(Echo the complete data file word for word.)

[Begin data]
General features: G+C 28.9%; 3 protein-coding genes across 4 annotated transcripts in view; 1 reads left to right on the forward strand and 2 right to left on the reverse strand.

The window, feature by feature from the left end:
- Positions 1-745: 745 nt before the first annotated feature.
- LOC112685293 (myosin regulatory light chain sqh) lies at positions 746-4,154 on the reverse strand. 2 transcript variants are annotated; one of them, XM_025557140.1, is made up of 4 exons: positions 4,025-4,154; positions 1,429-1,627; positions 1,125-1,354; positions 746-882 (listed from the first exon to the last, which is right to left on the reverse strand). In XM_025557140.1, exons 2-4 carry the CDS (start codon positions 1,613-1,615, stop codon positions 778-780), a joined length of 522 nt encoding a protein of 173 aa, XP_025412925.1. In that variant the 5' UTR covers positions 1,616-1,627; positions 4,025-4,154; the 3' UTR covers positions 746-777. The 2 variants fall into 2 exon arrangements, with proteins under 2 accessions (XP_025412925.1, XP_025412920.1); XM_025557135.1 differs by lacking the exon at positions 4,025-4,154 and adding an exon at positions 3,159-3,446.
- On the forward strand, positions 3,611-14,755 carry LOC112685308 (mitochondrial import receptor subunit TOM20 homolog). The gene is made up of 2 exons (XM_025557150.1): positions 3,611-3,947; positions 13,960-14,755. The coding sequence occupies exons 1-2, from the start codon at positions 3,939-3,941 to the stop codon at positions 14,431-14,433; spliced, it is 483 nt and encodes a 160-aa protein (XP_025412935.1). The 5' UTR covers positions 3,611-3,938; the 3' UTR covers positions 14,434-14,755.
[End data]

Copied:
General features: G+C 28.9%; 3 protein-coding genes across 4 annotated transcripts in view; 1 reads left to right on the forward strand and 2 right to left on the reverse strand.

The window, feature by feature from the left end:
- Positions 1-745: 745 nt before the first annotated feature.
- LOC112685293 (myosin regulatory light chain sqh) lies at positions 746-4,154 on the reverse strand. 2 transcript variants are annotated; one of them, XM_025557140.1, is made up of 4 exons: positions 4,025-4,154; positions 1,429-1,627; positions 1,125-1,354; positions 746-882 (listed from the first exon to the last, which is right to left on the reverse strand). In XM_025557140.1, exons 2-4 carry the CDS (start codon positions 1,613-1,615, stop codon positions 778-780), a joined length of 522 nt encoding a protein of 173 aa, XP_025412925.1. In that variant the 5' UTR covers positions 1,616-1,627; positions 4,025-4,154; the 3' UTR covers positions 746-777. The 2 variants fall into 2 exon arrangements, with proteins under 2 accessions (XP_025412925.1, XP_025412920.1); XM_025557135.1 differs by lacking the exon at positions 4,025-4,154 and adding an exon at positions 3,159-3,446.
- On the forward strand, positions 3,611-14,755 carry LOC112685308 (mitochondrial import receptor subunit TOM20 homolog). The gene is made up of 2 exons (XM_025557150.1): positions 3,611-3,947; positions 13,960-14,755. The coding sequence occupies exons 1-2, from the start codon at positions 3,939-3,941 to the stop codon at positions 14,431-14,433; spliced, it is 483 nt and encodes a 160-aa protein (XP_025412935.1). The 5' UTR covers positions 3,611-3,938; the 3' UTR covers positions 14,434-14,755.